In SummaryClaudette Colvin’s journey to have her protesting arrest record removed is raising the possibility of the same consideration being given to late civil rights movement trailblazers Martin Luther King Jr. and Rosa Parks.
Claudette Colvin, a pioneer during the civil rights movement, has fought to have her arrest record from 70 years ago, for protesting against racial segregation, be expunged, according to the Associated Press.
Her battle has opened up the possibility of the same consideration being offered to Dr. Martin Luther King Jr. and Rosa Parks, whose convictions are still on the books in Alabama’s capital.
Parks was convicted of breaking racial segregation laws after she refused to give up her bus seat to a white man in 1955, while King was ordered to pay a $500 fine for initiating the Montgomery Bus Boycott.
In the case of King, an up-and-coming pastor at the time, efforts to reverse the conviction in court failed, according to civil rights attorney Fred Gray, who represented both King and Parks.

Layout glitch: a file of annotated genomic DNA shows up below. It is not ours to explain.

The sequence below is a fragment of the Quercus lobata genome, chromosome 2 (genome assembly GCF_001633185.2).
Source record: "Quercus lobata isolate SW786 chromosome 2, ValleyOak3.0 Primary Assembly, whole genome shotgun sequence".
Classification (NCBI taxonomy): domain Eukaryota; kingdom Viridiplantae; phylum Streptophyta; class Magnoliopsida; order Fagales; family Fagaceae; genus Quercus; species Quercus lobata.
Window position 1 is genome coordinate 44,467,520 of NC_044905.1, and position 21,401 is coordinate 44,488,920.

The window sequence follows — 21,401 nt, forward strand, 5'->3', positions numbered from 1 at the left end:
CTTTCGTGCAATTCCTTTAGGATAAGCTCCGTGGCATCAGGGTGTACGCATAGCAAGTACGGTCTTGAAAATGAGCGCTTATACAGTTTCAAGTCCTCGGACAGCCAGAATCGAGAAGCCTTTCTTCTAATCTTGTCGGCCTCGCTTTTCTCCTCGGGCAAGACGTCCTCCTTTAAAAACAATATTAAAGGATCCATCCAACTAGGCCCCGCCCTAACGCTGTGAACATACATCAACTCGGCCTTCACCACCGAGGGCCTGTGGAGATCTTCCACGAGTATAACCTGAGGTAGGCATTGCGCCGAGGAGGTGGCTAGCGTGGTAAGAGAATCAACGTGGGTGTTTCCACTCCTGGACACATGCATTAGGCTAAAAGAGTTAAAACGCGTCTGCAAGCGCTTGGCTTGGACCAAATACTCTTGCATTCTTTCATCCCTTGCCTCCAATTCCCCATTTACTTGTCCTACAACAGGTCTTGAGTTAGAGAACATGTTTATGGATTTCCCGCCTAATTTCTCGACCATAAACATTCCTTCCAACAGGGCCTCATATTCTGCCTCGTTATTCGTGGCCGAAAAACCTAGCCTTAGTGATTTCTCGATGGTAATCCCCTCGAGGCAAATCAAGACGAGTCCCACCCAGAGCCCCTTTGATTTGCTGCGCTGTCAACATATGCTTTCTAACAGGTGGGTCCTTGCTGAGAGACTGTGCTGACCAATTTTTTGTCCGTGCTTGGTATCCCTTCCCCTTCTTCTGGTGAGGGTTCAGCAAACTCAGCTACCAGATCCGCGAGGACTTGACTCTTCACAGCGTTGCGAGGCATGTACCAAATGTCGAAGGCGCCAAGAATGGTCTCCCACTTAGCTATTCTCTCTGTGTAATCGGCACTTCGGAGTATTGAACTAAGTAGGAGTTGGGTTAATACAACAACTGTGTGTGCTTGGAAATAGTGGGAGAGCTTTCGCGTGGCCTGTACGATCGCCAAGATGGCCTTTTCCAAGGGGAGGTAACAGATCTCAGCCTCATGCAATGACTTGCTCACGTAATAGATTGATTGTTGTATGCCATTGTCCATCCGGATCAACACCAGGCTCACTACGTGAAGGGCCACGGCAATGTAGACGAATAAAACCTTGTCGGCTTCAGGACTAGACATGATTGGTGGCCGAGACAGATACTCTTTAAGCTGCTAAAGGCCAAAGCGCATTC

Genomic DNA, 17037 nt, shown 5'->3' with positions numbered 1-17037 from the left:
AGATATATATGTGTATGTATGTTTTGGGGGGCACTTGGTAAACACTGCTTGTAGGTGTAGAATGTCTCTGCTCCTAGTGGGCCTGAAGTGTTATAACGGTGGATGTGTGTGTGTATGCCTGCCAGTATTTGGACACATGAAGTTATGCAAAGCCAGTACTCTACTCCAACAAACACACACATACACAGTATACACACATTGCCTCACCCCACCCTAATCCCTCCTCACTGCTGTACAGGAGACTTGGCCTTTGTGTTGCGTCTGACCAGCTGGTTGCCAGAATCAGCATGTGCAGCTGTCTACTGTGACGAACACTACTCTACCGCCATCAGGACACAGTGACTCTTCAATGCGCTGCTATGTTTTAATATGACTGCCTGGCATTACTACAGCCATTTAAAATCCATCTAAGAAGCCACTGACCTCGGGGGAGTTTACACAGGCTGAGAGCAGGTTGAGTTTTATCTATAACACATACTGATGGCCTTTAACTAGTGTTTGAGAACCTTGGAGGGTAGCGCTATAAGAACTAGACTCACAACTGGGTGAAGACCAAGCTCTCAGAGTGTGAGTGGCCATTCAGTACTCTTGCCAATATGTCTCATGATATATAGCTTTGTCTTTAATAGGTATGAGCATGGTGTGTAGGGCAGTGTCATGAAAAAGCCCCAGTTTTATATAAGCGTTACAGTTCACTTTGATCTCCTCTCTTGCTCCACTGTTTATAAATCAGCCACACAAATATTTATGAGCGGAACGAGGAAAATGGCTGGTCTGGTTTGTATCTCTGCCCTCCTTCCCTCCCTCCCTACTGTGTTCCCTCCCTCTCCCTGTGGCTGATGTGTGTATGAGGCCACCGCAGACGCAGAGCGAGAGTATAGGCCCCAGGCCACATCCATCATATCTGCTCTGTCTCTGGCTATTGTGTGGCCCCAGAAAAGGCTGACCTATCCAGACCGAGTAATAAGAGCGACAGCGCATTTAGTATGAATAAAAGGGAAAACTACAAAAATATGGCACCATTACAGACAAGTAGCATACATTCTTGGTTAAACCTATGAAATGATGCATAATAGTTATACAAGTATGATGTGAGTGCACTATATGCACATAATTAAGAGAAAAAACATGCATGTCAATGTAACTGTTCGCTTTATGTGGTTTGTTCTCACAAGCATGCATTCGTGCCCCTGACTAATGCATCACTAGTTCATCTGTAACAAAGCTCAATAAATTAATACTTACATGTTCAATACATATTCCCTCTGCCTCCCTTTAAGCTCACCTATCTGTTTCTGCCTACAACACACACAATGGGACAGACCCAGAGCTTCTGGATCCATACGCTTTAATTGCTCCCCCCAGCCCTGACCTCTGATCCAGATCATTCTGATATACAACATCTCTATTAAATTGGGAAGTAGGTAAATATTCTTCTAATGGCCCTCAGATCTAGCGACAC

A few months before Park’s arrest, Colvin was arrested for refusing to give up her seat on the bus. “My mindset was on freedom,” she said after filing the expungement request. Her request has yet to be decided.
“We might just decide to file a lawsuit on his behalf to have that record expunged,” Gray said. During the 1950s and 1960s numerous people were arrested in the South in connection to the civil rights demonstrations and viewed their arrest as a badge of honor for the culture.
In 1963, Birmingham extended the opportunity for a mass pardon, but many people refused.
Montgomery County Circuit Clerk Gina Ishman said expunging court documents removes convictions from defendants’ records but generally does not result in the destruction of documents, such as the historical police and court records involving people like Colvin, King and Parks.